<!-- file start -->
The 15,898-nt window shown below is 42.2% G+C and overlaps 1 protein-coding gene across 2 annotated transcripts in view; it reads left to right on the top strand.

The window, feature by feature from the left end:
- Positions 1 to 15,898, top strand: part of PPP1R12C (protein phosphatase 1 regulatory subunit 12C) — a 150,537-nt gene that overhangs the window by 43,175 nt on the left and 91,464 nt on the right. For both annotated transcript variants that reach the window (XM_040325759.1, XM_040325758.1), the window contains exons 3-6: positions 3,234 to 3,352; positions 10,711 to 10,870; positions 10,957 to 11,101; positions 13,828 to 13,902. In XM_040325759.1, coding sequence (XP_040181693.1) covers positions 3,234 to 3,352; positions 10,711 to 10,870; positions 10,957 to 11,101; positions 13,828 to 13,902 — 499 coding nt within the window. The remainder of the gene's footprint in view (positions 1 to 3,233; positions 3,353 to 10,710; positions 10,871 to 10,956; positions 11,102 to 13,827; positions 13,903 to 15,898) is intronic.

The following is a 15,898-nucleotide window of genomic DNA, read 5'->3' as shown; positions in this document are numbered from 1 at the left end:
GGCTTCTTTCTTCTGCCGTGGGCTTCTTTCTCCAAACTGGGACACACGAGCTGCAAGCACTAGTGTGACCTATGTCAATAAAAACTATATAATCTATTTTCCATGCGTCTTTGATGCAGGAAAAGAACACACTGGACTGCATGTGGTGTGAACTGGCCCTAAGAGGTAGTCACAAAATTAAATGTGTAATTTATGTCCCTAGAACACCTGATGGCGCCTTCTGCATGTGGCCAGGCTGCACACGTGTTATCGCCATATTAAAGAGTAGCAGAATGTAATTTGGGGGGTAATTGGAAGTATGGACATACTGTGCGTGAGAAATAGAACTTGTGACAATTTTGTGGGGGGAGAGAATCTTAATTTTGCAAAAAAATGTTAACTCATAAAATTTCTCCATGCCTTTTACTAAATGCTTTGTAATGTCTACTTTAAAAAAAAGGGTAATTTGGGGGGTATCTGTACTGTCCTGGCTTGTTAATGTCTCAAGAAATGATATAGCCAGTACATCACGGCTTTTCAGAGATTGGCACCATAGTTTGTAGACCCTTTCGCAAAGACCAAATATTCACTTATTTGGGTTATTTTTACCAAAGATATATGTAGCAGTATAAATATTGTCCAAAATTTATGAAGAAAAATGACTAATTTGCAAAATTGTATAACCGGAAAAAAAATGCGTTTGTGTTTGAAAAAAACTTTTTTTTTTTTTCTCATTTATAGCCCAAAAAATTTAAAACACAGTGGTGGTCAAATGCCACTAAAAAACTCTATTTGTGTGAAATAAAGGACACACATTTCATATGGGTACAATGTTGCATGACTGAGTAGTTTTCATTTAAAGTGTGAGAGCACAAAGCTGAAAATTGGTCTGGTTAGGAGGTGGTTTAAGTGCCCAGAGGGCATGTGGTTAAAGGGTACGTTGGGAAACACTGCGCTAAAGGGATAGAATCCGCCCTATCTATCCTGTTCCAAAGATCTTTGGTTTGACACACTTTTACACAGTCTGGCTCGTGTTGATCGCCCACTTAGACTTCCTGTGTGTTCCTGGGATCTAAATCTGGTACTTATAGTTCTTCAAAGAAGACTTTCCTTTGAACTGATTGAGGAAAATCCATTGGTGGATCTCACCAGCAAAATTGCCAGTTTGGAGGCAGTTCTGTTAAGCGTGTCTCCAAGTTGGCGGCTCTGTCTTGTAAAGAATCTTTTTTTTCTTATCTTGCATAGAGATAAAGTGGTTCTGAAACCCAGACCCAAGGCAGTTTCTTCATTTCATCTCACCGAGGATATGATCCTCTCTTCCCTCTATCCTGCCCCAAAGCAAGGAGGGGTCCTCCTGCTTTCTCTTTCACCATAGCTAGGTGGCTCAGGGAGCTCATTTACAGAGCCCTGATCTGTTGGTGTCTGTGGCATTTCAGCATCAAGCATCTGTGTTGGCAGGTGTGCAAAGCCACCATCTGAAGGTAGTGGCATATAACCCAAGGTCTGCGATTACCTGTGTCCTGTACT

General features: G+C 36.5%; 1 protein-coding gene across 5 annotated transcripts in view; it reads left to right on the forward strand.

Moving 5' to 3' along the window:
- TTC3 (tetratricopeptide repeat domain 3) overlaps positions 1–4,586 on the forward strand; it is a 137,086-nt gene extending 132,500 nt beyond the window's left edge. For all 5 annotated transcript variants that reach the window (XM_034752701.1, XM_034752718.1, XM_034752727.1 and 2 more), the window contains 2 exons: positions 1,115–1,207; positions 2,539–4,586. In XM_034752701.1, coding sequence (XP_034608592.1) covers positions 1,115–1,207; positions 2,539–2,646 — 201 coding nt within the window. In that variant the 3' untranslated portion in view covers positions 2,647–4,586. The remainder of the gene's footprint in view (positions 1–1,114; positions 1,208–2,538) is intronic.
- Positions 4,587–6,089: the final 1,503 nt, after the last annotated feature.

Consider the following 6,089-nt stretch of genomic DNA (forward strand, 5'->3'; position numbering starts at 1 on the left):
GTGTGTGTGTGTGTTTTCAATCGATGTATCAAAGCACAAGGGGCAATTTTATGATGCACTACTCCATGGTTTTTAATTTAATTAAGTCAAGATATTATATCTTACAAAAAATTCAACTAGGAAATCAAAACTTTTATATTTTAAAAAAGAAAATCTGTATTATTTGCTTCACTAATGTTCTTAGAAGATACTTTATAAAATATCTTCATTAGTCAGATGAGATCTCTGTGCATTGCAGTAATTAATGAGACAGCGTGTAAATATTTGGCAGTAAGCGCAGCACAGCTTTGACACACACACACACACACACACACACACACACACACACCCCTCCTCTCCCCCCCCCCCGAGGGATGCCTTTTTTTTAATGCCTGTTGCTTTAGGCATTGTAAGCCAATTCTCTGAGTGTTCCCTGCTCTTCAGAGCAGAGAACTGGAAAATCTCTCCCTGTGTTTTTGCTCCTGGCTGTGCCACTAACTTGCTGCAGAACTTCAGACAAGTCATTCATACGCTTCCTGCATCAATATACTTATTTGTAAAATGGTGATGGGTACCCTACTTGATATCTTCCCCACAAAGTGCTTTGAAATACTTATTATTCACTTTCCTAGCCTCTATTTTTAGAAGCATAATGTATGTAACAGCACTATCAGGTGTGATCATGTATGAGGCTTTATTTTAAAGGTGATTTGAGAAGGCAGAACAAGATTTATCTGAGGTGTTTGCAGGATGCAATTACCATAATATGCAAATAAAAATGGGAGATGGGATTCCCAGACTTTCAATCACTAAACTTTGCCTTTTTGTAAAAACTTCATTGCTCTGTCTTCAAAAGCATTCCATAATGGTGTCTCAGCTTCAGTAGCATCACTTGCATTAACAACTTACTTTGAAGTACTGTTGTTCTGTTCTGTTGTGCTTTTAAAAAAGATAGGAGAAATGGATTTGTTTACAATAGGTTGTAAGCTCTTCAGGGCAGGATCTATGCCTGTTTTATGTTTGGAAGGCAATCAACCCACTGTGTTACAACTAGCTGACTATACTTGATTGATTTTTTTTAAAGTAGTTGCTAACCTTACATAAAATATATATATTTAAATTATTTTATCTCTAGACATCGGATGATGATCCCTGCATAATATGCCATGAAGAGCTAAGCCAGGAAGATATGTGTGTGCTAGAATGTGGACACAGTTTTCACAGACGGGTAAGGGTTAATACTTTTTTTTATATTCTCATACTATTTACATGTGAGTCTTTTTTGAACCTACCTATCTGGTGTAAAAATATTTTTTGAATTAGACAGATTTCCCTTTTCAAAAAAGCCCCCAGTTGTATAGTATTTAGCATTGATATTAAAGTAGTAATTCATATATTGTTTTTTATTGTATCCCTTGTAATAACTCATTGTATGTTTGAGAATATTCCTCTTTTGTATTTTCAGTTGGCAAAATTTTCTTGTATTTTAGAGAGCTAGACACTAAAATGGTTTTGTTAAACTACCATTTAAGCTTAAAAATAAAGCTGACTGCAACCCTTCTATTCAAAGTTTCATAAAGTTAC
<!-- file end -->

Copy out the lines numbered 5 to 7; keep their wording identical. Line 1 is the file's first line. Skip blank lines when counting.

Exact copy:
GGCTTCTTTCTTCTGCCGTGGGCTTCTTTCTCCAAACTGGGACACACGAGCTGCAAGCACTAGTGTGACCTATGTCAATAAAAACTATATAATCTATTTTCCATGCGTCTTTGATGCAGGAAAAGAACACACTGGACTGCATGTGGTGTGAACTGGCCCTAAGAGGTAGTCACAAAATTAAATGTGTAATTTATGTCCCTAGAACACCTGATGGCGCCTTCTGCATGTGGCCAGGCTGCACACGTGTTATCGCCATATTAAAGAGTAGCAGAATGTAATTTGGGGGGTAATTGGAAGTATGGACATACTGTGCGTGAGAAATAGAACTTGTGACAATTTTGTGGGGGGAGAGAATCTTAATTTTGCAAAAAAATGTTAACTCATAAAATTTCTCCATGCCTTTTACTAAATGCTTTGTAATGTCTACTTTAAAAAAAAGGGTAATTTGGGGGGTATCTGTACTGTCCTGGCTTGTTAATGTCTCAAGAAATGATATAGCCAGTACATCACGGCTTTTCAGAGATTGGCACCATAGTTTGTAGACCCTTTCGCAAAGACCAAATATTCACTTATTTGGGTTATTTTTACCAAAGATATATGTAGCAGTATAAATATTGTCCAAAATTTATGAAGAAAAATGACTAATTTGCAAAATTGTATAACCGGAAAAAAAATGCGTTTGTGTTTGAAAAAAACTTTTTTTTTTTTTCTCATTTATAGCCCAAAAAATTTAAAACACAGTGGTGGTCAAATGCCACTAAAAAACTCTATTTGTGTGAAATAAAGGACACACATTTCATATGGGTACAATGTTGCATGACTGAGTAGTTTTCATTTAAAGTGTGAGAGCACAAAGCTGAAAATTGGTCTGGTTAGGAGGTGGTTTAAGTGCCCAGAGGGCATGTGGTTAAAGGGTACGTTGGGAAACACTGCGCTAAAGGGATAGAATCCGCCCTATCTATCCTGTTCCAAAGATCTTTGGTTTGACACACTTTTACACAGTCTGGCTCGTGTTGATCGCCCACTTAGACTTCCTGTGTGTTCCTGGGATCTAAATCTGGTACTTATAGTTCTTCAAAGAAGACTTTCCTTTGAACTGATTGAGGAAAATCCATTGGTGGATCTCACCAGCAAAATTGCCAGTTTGGAGGCAGTTCTGTTAAGCGTGTCTCCAAGTTGGCGGCTCTGTCTTGTAAAGAATCTTTTTTTTCTTATCTTGCATAGAGATAAAGTGGTTCTGAAACCCAGACCCAAGGCAGTTTCTTCATTTCATCTCACCGAGGATATGATCCTCTCTTCCCTCTATCCTGCCCCAAAGCAAGGAGGGGTCCTCCTGCTTTCTCTTTCACCATAGCTAGGTGGCTCAGGGAGCTCATTTACAGAGCCCTGATCTGTTGGTGTCTGTGGCATTTCAGCATCAAGCATCTGTGTTGGCAGGTGTGCAAAGCCACCATCTGAAGGTAGTGGCATATAACCCAAGGTCTGCGATTACCTGTGTCCTGTACT

General features: G+C 36.5%; 1 protein-coding gene across 5 annotated transcripts in view; it reads left to right on the forward strand.

Moving 5' to 3' along the window: